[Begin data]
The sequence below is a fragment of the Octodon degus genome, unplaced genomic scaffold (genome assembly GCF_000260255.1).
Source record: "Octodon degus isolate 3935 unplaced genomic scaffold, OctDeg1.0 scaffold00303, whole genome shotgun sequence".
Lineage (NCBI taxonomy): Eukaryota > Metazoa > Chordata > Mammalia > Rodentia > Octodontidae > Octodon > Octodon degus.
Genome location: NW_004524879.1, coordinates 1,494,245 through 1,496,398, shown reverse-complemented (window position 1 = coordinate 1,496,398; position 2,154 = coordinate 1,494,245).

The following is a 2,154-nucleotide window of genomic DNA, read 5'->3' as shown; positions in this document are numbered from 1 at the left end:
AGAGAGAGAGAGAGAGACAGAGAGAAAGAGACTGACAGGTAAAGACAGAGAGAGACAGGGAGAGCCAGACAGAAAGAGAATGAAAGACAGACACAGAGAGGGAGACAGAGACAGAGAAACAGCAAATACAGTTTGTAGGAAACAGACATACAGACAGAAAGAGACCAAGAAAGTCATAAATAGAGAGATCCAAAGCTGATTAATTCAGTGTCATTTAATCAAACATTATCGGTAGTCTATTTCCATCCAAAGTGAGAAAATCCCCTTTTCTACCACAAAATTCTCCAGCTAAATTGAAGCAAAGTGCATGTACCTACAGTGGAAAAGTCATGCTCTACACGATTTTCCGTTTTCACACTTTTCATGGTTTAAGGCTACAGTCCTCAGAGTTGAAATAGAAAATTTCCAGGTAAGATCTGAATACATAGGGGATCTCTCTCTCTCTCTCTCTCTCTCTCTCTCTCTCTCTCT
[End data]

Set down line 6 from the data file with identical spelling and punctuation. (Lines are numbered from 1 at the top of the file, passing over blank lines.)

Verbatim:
AGAGAGAGAGAGAGAGACAGAGAGAAAGAGACTGACAGGTAAAGACAGAGAGAGACAGGGAGAGCCAGACAGAAAGAGAATGAAAGACAGACACAGAGAGGGAGACAGAGACAGAGAAACAGCAAATACAGTTTGTAGGAAACAGACATACAGACAGAAAGAGACCAAGAAAGTCATAAATAGAGAGATCCAAAGCTGATTAATTCAGTGTCATTTAATCAAACATTATCGGTAGTCTATTTCCATCCAAAGTGAGAAAATCCCCTTTTCTACCACAAAATTCTCCAGCTAAATTGAAGCAAAGTGCATGTACCTACAGTGGAAAAGTCATGCTCTACACGATTTTCCGTTTTCACACTTTTCATGGTTTAAGGCTACAGTCCTCAGAGTTGAAATAGAAAATTTCCAGGTAAGATCTGAATACATAGGGGATCTCTCTCTCTCTCTCTCTCTCTCTCTCTCTCTCTCTCT